Phases and Benefits of Strategic Management
- Pages: 3
- Word count: 640
- Category: Management
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Many of the concepts and techniques that deal with strategic management have been developed and used successfully by business corporations such as General Electric and the Boston Consulting Group. Over time, business practitioners and academic researchers have expanded and refined these concepts. Initially, strategic management was of most use to large corporations operating in multiple industries.
Increasing risks of error, costly mistakes, and even economic ruin are causing today’s professional managers in all organizations to take strategic management seriously in order to keep their companies competitive in an increasingly volatile environment. As managers attempt to better deal with their changing world, a firm generally evolves through the following four phases of strategic management: Phase 1—Basic financial planning: Managers initiate serious planning when they are re- quested to propose the following year’s budget.
Projects are proposed on the basis of very little analysis, with most information coming from within the firm. The sales force usually provides the small amount of environmental information. Such simplistic operational planning only pretends to be strategic management, yet it is quite time consuming. Nor- mal company activities are often suspended for weeks while managers try to cram ideas into the proposed budget. The time horizon is usually one year.
Phase 2—Forecast-based planning: As annual budgets become less useful at stimulating long- term planning, managers attempt to propose five-year plans. At this point they consider projects that may take more than one year. In addition to internal information, managers gather any available environmental data—usually on an ad hoc basis—and extrapolate current trends five years into the future. This phase is also time consuming, often involving a full month of managerial activity to make sure all the proposed budgets fit together.
The process gets very political as managers compete for larger shares of funds. Endless meetings take place to evaluate proposals and justify assumptions. The time horizon is usually three to five years. Phase 3—Externally oriented (strategic) planning: Frustrated with highly political yet ineffectual five-year plans, top management takes control of the planning process by initiating strategic planning. The company seeks to increase its responsiveness to changing markets and competition by thinking strategically.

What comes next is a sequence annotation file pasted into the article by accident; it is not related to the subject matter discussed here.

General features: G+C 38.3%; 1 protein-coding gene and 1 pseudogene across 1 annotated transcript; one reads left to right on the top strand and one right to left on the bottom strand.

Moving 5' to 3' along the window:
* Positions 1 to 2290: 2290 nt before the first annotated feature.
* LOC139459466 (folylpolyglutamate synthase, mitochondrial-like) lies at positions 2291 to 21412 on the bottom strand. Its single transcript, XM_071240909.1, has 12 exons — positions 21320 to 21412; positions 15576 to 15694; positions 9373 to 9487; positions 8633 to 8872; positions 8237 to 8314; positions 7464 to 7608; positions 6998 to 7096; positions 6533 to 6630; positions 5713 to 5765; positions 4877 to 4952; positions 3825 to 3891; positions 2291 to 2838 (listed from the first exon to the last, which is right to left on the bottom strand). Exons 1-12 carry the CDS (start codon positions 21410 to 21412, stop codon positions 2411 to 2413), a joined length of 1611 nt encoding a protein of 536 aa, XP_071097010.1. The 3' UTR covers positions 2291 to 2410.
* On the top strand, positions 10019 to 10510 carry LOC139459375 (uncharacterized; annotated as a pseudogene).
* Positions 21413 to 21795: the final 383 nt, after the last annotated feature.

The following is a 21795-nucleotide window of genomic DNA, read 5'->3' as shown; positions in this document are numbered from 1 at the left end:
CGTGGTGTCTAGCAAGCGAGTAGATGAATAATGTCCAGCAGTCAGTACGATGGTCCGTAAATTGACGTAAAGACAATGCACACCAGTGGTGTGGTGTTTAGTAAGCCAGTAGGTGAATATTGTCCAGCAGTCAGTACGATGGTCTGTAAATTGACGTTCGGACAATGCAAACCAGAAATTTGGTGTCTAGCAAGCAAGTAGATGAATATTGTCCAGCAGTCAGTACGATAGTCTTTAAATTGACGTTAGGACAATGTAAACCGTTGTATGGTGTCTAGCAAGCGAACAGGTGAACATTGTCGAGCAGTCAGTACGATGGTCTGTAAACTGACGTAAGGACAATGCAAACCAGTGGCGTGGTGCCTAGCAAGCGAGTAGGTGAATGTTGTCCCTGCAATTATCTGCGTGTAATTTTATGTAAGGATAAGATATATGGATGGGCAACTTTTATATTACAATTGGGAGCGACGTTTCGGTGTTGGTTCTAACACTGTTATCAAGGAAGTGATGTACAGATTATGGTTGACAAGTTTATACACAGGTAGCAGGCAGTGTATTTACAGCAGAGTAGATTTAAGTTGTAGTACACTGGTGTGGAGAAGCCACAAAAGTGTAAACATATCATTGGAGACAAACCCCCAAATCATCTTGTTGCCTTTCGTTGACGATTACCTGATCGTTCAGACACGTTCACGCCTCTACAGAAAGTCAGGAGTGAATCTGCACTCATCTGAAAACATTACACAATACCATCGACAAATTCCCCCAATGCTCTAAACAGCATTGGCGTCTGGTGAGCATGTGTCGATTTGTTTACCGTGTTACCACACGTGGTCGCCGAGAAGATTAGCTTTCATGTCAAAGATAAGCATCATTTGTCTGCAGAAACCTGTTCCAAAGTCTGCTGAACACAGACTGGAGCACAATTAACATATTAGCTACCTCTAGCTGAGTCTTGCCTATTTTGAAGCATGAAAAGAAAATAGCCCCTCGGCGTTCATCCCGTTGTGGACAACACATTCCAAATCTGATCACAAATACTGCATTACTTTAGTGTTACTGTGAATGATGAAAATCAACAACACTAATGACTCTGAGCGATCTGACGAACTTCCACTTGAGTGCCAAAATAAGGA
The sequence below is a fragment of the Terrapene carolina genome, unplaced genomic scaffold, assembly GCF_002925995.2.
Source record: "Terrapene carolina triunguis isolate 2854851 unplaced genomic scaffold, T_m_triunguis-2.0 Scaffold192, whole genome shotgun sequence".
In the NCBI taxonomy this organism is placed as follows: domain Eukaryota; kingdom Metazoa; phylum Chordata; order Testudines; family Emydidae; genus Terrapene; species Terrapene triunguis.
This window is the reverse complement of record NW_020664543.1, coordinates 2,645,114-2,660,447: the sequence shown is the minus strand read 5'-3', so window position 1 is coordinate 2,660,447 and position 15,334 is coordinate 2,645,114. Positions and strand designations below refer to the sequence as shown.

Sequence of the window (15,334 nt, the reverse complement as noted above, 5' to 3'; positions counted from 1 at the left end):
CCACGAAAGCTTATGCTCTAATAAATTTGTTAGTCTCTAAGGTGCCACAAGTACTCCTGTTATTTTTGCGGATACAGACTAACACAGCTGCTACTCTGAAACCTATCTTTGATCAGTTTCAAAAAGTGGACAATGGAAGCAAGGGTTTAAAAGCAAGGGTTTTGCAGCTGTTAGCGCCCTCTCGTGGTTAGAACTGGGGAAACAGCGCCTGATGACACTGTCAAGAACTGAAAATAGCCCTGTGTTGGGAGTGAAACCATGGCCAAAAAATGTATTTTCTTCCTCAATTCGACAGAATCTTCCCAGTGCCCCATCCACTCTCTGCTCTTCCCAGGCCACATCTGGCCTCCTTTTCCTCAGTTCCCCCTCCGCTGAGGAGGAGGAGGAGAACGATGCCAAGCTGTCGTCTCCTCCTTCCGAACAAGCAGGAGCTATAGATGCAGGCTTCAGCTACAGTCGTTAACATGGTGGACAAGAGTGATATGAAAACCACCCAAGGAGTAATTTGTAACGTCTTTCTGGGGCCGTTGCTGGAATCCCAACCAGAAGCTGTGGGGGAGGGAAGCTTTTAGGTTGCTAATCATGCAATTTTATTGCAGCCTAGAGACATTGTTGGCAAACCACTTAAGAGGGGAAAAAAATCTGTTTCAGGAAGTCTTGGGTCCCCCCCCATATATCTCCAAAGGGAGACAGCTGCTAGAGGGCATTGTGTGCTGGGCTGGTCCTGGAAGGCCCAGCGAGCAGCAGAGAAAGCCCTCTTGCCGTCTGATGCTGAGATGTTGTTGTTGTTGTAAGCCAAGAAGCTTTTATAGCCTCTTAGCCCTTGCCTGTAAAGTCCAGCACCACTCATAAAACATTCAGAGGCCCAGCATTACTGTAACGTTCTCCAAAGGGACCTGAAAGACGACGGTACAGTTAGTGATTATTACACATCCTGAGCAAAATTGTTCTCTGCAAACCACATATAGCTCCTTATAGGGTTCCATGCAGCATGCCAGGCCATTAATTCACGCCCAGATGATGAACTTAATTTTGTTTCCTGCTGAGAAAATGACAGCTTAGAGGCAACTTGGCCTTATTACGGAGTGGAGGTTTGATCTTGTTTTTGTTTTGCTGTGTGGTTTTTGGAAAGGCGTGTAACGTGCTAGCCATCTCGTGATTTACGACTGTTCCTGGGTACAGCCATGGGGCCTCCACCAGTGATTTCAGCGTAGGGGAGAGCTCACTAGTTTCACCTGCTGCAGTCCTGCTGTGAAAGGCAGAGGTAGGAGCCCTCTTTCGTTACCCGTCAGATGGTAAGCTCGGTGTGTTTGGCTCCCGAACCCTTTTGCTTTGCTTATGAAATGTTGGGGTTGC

Planning is taken out of the hands of lower-level managers and concentrated in a planning staff whose task is to develop strategic plans for the corporation. Consultants often provide the sophisticated and innovative techniques that the planning staff uses to gather information and forecast future trends. Ex-military experts develop competitive intelligence units. Upper-level managers meet once a year at a resort “retreat” led by key members of the planning staff to evaluate and update the current strategic plan.
Such top-down planning emphasizes formal strategy formulation and leaves the implementation issues to lower management levels. Top management typically develops five-year plans with help from consultants but minimal input from lower levels. Phase 4—Strategic management: Realizing that even the best strategic plans are worthless without the input and commitment of lower-level managers, top management forms planning groups of managers and key employees at many levels, from various departments and workgroups.
They develop and integrate a series of strategic plans aimed at achieving the company’s primary objectives. Strategic plans at this point detail the implementation, evaluation, and control issues. Rather than attempting to perfectly forecast the future, the plans emphasize probable scenarios and contingency strategies. The sophisticated annual five-year strategic plan is replaced with strategic thinking at all levels of the organization throughout the year.
Strategic information, previously available only centrally to top management, is available via local area networks and intranets to people throughout the organization. Instead of a large centralized planning staff, internal and external planning consultants are available to help guide group strategy discussions. Although top management may still initiate the strategic planning process, the resulting strategies may come from anywhere in the organization. Planning is typically interactive across levels and is no longer top down. People at all levels are now involved.